This Road Safety Week we’re celebrating Road Safety Heroes. School crossing patrol officers are on the front line, helping children and their parents get safely to school.
Crossing patrol officers also teach children the valuable lesson of how to navigate busy roads safely as well as providing a friendly face within the community. We spoke to crossing patrol officer, Jacqui, on duty on Wollaton Road to find more about her and why she thinks crossing patrol officers are important.
Tell me about your role and what you do
“Basically, I’m here to support children to cross the road safety and the families.
“My favourite part is seeing the children, the people. They’re all so friendly, so thankful that I’m here. And it’s just great to see them every morning even if it is raining. Always a smile on their faces and the way they’re really friendly to me. Even all the children are like ‘Morning Jacqui’… ‘Good afternoon!’ it’s just so, so nice.”
How did you become a crossing patrol officer?
“My daughter was a student at the school. And I thought the road was really busy, the ring road hadn’t been sorted out then and it was just a nightmare in the mornings, and we were struggling to cross the road, so I just applied! And that was it. So, they were thankful that someone was wanting to take the job on because it was a dangerous crossing so it’s a lot better now.”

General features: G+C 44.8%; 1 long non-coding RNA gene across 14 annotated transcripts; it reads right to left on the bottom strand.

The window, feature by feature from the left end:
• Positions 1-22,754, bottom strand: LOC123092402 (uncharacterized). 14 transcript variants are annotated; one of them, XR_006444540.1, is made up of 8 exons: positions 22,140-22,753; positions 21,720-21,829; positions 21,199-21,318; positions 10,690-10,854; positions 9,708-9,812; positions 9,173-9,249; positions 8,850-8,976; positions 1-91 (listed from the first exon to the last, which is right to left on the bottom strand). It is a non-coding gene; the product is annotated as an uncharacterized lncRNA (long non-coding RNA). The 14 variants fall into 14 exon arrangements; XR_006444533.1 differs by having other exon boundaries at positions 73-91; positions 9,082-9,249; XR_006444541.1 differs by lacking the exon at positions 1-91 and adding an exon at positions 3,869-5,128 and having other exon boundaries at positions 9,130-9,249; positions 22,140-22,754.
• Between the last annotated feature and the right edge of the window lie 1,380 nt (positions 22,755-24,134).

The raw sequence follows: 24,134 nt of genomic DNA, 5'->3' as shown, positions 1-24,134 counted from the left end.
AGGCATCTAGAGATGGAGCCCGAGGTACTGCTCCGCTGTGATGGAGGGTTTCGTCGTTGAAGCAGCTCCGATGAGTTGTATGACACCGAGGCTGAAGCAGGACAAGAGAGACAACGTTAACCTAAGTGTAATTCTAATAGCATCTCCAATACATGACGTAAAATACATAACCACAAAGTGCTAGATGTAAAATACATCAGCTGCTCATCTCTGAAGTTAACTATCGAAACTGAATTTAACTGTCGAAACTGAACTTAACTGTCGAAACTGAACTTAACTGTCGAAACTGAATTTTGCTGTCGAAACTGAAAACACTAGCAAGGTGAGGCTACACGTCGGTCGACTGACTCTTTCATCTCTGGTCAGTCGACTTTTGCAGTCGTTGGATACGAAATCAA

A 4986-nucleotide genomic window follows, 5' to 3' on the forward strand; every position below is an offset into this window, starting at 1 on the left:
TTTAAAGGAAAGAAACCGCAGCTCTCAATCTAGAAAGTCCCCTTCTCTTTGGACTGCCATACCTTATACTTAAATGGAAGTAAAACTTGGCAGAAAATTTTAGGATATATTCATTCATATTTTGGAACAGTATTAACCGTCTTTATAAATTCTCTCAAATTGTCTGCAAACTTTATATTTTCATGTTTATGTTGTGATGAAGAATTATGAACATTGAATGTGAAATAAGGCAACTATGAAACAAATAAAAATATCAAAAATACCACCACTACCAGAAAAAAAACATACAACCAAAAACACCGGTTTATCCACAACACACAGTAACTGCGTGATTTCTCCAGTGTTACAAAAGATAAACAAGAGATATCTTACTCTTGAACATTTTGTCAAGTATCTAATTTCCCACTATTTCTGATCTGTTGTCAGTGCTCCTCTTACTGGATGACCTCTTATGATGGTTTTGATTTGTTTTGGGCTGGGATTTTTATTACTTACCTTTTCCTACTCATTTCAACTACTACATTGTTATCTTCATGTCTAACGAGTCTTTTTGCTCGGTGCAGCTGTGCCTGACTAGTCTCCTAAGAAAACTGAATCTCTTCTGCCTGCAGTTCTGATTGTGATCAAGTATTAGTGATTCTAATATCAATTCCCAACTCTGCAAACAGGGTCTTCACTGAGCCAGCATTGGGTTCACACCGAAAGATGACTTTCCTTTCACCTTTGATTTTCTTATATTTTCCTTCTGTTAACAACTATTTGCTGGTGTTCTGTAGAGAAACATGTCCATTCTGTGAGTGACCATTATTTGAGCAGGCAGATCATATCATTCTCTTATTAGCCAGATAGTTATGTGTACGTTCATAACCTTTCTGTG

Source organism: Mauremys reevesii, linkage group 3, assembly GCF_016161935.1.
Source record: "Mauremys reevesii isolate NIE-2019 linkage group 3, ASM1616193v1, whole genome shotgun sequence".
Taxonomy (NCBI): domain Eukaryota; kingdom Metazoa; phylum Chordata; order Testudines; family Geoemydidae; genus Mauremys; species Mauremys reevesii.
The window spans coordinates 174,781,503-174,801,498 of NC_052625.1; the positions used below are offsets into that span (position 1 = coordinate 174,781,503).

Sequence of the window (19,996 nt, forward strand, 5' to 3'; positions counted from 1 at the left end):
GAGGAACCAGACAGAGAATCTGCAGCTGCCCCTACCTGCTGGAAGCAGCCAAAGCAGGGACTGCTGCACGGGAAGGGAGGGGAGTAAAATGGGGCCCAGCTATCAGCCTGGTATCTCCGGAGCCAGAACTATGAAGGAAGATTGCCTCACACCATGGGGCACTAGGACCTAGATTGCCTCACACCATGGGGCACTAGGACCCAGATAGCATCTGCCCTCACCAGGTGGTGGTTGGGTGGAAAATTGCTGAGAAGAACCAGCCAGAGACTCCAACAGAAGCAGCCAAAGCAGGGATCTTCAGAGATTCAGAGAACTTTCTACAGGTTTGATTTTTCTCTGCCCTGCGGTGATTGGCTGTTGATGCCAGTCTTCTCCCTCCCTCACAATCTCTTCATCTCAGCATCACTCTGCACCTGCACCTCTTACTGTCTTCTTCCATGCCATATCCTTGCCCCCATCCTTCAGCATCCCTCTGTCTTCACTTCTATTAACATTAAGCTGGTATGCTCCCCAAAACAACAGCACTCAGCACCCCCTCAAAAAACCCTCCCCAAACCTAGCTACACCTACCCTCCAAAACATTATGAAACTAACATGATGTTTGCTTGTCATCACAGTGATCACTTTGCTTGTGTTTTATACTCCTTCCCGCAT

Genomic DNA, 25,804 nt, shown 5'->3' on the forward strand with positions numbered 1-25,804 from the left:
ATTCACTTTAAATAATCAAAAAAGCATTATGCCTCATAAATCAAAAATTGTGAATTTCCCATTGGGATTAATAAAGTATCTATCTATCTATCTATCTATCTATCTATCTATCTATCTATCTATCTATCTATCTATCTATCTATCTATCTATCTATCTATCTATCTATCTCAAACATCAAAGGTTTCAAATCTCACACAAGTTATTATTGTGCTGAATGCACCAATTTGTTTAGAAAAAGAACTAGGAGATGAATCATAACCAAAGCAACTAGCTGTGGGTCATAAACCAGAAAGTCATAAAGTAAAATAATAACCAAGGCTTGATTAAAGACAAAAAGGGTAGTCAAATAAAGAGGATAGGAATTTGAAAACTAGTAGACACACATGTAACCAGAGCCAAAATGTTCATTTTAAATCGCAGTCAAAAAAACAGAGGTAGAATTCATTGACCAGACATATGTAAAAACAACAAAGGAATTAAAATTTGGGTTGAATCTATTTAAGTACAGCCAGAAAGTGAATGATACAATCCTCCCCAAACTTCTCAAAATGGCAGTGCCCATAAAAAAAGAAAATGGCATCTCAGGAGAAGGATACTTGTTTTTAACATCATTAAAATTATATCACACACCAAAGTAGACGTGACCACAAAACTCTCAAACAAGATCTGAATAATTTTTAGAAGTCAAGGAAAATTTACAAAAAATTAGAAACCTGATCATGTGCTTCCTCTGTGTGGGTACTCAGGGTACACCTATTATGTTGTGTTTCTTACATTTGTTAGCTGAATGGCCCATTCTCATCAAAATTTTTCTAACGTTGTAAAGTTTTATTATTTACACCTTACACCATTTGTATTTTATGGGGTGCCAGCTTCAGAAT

Do you have to undergo training to be a crossing patrol officer?
“Yes, initial training. Obviously you need to know when to cross! But also to be in the correct uniform, and how to be seen and how to stand.
“At least once or twice a year we try to get together as a group, to go through if there’re any issues. So that’s like a form of training as well as offering support as a group.”
Why do you think it’s an important job?
“Oh, it’s just great because it proves to the children that road safety is really important. It gets them to recognise that using the crossing is an important thing. Don’t just cross at any part of the road. I know that they do the Road Safety Week at school and they’re always really hot on it then, but it’s nice to just reinforce, having somebody here all the time.
“I feel like we support the whole community as well, because it’s not just the families. I see other people as well in the mornings like the dog walkers. Everyone says hello, there’s always ‘Morning Jacqui, how are you?’ For some of the elderly people, I might be the only person they speak to in the day. I just feel like I’m really a part of the community, so it’s a really good role, I think.”